Wisconsin allows a credit for taxes paid to another state on a transaction taxable to Wisconsin. Section 77.53(16), Wis. Stats. (2009-10), provides in part that "If the purchase, rental or lease of tangible personal property, or items, property, or goods under s. 77.52(1)(b), (c), or (d), or service subject to the tax imposed by this section was subject to a sales tax by another state in which the purchase was made, the amount of sales tax paid the other state shall be applied as a credit against and deducted from the tax, to the extent thereof, imposed by this section..."

The examples below illustrate how the credit for taxes paid to another state applies in situations where the other state does not impose its sales tax on repair labor, but does impose its tax on the repair parts.

For purposes of the examples below, only the 5% Wisconsin state use tax is being considered. For additional information relating to transactions that include the county and/or stadium use tax, including information on how to allocate the credit between the state and local taxes imposed, see the tax release published in Wisconsin Tax Bulletin 157 (July 2008), that is titled "Credit for Sales and Use Taxes Paid to Other States and Their Local Units of Government."

Facts 1:

  • Customer A, located in Wisconsin, needs his computer repaired.
  • Customer A takes his computer to Company B, located in State X.
  • Company B charges Customer A $100 for the repair parts and $75 for labor to fix the computer.
  • Company B also charges State X's 4% sales tax on the repair parts ($100 x 4% = $4 sales tax), but no tax is charged on the $75 repair labor charge since repair labor is not subject to tax in State X.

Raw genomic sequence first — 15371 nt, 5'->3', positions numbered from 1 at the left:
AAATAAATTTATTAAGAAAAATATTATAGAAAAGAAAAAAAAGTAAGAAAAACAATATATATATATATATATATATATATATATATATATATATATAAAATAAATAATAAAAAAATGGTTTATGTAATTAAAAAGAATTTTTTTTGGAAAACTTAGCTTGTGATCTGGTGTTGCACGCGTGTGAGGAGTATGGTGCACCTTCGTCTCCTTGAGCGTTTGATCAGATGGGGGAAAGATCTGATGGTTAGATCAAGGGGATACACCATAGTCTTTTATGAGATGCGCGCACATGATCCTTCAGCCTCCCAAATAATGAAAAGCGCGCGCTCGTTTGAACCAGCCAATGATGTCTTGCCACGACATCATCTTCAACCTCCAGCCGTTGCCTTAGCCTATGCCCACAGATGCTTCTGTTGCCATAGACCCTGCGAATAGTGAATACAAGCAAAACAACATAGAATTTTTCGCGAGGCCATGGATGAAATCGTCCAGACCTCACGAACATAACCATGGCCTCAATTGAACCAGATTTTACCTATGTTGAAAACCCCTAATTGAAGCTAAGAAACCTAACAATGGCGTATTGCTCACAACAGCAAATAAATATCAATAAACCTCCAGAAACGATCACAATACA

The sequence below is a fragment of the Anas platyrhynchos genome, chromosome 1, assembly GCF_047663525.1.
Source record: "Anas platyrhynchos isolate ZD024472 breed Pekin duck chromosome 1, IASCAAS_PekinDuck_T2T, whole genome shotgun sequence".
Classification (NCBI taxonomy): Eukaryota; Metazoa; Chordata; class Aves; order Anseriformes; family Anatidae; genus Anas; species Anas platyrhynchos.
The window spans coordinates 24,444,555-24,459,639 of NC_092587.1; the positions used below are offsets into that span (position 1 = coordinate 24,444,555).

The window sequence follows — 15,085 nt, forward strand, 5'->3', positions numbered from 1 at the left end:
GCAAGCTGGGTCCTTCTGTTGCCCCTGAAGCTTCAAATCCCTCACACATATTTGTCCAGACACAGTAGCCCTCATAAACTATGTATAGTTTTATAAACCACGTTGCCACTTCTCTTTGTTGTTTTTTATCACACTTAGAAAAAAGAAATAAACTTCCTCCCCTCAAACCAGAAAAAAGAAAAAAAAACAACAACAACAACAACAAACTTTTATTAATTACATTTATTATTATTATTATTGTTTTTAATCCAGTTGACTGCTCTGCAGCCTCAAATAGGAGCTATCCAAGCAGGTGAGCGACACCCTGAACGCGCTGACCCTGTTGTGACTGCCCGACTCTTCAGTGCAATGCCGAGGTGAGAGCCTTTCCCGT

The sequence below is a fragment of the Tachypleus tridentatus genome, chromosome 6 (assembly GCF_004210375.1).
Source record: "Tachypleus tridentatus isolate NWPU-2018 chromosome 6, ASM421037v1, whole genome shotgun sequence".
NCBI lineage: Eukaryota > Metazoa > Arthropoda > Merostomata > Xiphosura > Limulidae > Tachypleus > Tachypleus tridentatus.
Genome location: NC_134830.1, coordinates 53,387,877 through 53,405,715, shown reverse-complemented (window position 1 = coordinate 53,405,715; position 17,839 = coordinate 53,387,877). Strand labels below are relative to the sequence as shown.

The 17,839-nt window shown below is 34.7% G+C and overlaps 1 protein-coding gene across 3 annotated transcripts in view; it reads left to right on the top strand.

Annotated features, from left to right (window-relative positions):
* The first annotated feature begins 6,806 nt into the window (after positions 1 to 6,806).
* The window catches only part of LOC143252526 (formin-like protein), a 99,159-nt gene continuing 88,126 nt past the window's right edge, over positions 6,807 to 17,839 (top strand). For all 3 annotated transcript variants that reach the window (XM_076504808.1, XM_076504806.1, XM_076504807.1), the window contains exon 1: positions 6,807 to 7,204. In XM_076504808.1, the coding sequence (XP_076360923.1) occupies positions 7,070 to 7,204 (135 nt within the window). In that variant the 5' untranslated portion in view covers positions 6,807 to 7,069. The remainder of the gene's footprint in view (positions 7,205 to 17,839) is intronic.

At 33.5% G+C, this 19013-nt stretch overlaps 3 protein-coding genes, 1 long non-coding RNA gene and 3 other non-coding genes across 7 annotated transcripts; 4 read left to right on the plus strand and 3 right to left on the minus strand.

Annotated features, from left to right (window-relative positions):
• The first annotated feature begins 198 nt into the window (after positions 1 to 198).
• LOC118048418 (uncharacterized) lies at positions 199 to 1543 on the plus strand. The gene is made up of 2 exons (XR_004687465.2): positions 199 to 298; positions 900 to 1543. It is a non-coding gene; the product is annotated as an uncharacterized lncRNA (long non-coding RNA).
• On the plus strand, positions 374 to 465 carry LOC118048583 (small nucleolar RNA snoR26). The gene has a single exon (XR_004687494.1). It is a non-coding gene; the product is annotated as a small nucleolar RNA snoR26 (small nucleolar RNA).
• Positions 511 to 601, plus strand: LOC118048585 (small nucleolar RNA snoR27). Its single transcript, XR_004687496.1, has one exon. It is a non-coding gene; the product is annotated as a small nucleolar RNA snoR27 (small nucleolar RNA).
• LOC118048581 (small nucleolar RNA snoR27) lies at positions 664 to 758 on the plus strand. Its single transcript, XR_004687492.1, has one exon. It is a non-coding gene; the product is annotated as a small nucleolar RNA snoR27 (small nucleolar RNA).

• Customer A takes possession of his repaired computer in State X and then brings his repaired computer back to Wisconsin and uses it in Wisconsin.

Question 1:
Does Customer A owe any Wisconsin use tax related to his purchase of the repair services from Company B when he brings the computer back into Wisconsin?

Answer 1:
Yes. Customer A owes $8.75 ($175 x 5% = $8.75) in Wisconsin use tax on the $175 charge to repair the computer. However, since Customer A already paid $4 in sales tax in State X and assuming that tax was legally due and owing in State X, Customer A may use the $4 in sales tax paid to State X to reduce the Wisconsin use tax ($8.75) that is due. Customer A would be required to remit the $4.75 difference to Wisconsin ($8.75 Wisconsin use tax due minus the $4 in sales tax paid in State X).

Facts 2:

  • Customer A, located in Wisconsin, needs his computer repaired.
  • Customer A takes his computer to Company B, located in State Y.
  • Company B charges Customer A $100 for the repair parts and $75 for labor to fix the computer.
  • Company B also charges State Y's 6% sales tax on the repair parts ($100 x 6% = $6 sales tax), but no tax is charged on the $75 repair labor charge since repair labor is not subject to tax in State Y.
  • Customer A takes possession of his computer in State Y and brings the computer back to Wisconsin and uses it in Wisconsin.

Question 2:
Does Customer A owe any Wisconsin use tax when he brings the computer back into Wisconsin and uses it in Wisconsin?

Answer 2:
Yes. Customer A owes $8.75 ($175 x 5% = $8.75) in Wisconsin use tax on the $175 charge to repair the computer. However, since Customer A already paid $6 in sales tax in State Y, and assuming that tax was legally due and owing in State Y, Customer A may use the $6 in sales tax paid to State Y to reduce the Wisconsin use tax ($8.75) that is due. Customer A would be required to remit the $2.75 difference to Wisconsin ($8.75 Wisconsin use tax due minus the $6 in sales tax paid in State Y). (Note: In this example, even though State Y only imposed its 6% sales tax on the $100 charge for the parts, all of the tax imposed on those parts ($6) may be used to offset the Wisconsin use tax that is due on the entire charge including parts and labor.)

Page last updated April 11, 2011